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    [BLOG]: Sepsis: 4 things formulary managers can do to save lives, resources

    Mike AbramsAbramsEveryone is a potential victim of the dangerous condition known as sepsis, which kills more than 258,000 Americans each year. That is more than the number of people who die annually from breast, lung, and prostate cancer combined, making it one of the most common causes of death in the United States. The Sepsis Alliance defines the condition as the body's overwhelming and life-threatening response to infection which can lead to tissue damage, organ failure, and death.

    What is especially troubling is that sepsis can affect anyone no matter their age, gender, or ethnicity. And it can be caused by any source of infection from a simple bug bite, to a more severe source such as pneumonia. The symptoms of sepsis are common to many other mild illnesses, which makes it difficult to diagnose. In addition, 40% of patients diagnosed with severe sepsis do not survive. For the thousands who do, they are left with post-sepsis syndrome that can result in mild to severe physical and/or mental disability.

    Not only does sepsis cost lives, but the cost to treat patients for the condition in 2011 was $20.3 billion, according to the National Institutes of Health. Each sepsis case costs hospitals between $22,000 and $57,700. This makes sepsis the single most expensive condition treated in US hospitals.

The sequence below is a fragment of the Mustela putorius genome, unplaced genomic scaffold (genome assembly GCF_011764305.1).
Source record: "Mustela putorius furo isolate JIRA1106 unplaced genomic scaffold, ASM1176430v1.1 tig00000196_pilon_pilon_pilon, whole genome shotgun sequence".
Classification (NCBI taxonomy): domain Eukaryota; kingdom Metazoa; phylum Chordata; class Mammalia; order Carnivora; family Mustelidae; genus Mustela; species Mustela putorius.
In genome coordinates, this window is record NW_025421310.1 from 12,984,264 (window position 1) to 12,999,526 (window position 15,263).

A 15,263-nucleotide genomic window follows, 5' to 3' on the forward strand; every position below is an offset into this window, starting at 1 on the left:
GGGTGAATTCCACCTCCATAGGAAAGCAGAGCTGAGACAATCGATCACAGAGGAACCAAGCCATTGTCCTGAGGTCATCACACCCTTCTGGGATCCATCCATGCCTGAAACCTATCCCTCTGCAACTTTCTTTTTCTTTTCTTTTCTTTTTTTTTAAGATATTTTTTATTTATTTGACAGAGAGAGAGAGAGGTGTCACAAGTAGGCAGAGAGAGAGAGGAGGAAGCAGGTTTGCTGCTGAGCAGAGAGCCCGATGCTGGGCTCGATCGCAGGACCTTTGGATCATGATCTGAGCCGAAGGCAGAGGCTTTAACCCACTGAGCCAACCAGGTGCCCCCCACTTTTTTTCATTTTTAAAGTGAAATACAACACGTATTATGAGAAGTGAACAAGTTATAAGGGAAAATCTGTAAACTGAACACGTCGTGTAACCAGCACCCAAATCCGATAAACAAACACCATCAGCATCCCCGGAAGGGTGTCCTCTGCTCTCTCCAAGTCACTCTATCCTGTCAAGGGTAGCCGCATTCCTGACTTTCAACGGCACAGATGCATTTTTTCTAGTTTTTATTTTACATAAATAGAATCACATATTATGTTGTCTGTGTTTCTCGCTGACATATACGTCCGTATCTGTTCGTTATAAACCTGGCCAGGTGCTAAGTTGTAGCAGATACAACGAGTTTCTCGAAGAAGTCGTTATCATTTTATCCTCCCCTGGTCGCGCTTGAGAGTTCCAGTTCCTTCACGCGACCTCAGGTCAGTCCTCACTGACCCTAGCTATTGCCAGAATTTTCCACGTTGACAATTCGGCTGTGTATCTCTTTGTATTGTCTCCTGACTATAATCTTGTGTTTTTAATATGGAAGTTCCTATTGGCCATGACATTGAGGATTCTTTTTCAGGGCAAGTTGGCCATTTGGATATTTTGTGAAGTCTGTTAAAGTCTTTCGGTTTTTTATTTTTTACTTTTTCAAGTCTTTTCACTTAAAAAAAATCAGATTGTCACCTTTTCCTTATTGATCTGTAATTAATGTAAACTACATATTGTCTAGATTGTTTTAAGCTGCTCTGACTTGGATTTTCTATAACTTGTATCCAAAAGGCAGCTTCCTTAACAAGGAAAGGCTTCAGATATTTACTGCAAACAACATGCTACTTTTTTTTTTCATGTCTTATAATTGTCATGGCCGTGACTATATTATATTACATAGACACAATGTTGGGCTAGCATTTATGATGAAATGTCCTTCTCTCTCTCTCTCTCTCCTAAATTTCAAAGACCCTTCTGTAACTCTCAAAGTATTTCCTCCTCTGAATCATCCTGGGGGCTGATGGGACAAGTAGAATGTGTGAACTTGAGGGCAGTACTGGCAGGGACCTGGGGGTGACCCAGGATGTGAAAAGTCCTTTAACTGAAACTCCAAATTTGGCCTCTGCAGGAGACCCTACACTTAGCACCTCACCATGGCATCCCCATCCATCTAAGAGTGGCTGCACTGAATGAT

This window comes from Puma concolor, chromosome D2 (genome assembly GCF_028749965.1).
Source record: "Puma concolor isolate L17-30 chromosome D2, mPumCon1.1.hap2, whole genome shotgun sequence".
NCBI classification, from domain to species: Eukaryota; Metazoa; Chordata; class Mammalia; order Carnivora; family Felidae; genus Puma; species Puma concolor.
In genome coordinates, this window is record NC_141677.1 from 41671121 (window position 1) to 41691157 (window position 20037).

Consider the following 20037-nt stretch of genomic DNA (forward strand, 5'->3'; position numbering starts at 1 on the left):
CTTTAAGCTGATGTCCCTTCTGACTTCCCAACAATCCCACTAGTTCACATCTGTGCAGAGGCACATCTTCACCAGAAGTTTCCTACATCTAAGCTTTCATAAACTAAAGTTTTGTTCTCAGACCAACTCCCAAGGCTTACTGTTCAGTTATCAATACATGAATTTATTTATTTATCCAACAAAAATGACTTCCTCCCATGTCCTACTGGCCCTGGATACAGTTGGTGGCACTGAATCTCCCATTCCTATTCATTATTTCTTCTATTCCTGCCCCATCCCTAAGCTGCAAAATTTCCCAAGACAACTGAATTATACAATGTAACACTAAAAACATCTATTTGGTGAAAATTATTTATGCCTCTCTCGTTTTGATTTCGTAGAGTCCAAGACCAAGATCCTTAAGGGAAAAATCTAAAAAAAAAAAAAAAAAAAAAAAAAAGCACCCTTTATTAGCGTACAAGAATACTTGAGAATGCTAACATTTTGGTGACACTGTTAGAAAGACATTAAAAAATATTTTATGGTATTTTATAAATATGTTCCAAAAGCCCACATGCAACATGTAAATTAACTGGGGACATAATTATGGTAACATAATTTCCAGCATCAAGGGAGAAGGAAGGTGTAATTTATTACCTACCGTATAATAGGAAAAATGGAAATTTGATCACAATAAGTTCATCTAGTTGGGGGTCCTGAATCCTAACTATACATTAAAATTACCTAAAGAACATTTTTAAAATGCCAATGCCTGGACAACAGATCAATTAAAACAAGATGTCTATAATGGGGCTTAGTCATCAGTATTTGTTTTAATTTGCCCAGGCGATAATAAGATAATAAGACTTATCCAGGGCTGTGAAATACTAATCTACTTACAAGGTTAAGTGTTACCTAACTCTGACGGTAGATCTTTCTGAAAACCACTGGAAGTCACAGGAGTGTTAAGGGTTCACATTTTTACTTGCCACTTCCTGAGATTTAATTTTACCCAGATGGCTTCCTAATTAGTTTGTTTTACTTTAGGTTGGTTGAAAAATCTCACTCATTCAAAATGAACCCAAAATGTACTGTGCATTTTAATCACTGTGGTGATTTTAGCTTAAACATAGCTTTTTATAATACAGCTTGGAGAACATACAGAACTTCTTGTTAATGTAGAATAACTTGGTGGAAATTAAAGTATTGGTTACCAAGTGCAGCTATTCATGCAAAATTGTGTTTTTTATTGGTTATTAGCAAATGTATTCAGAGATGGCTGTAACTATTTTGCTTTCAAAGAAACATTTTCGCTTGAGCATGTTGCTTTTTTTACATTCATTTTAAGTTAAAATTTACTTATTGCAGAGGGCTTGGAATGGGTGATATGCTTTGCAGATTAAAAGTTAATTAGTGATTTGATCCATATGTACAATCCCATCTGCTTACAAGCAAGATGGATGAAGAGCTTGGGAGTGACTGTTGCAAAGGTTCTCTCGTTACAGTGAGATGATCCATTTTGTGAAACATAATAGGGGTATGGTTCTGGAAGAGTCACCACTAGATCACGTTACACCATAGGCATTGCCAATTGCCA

Related: Sepsis patients return to hospital for preventable reasons

    For all of these reasons, healthcare professionals must work together to combat this condition. The Ohio Hospital Association (OHA), along with Ohio’s 220 member hospitals, is leading the charge to reduce sepsis-related mortality by 30% in the state. In 2015, OHA created the Institute for Health Innovation (Institute) to develop and implement strategies focused in the areas of accelerating healthcare quality, integrating transitions of patient care, and advancing community health. One of the primary focus areas of the Institute is to reduce sepsis.

    OHA is partnering with the Sepsis Alliance and James O'Brien, MD, MS, serves as a physician champion the Statewide Sepsis Initiative. Dr O’Brien is the vice president of Quality and Patient Safety at OhioHealth Riverside Methodist Hospital and is a founder and chair of the Board of Directors of the Sepsis Alliance nationally.

    The OHA formed a clinical advisory team with experts, like O’Brien, to address how to meet the goal of reducing sepsis by 30% in the state. The goal will be achieve using the following methods:

    • Collaboration with clinical leadership at member hospitals for at least 2 years;
    • Performance of hospital-specific gap analysis;
    • Formation of meaningful hospital-specific action plans;
    • Emphasis on early recognition and intervention;
    • Collection and submission of data on adherence to a 3-hour bundle;
    • Leveraging current submitted data and diagnostic codes for severe sepsis and septic shock;
    • Providing pertinent professional continuing education;
    • Facilitating coaching calls; and
    • Establishing online tools and resources.

     

    NEXT: 4 things formulary managers can do to reduce sepsis

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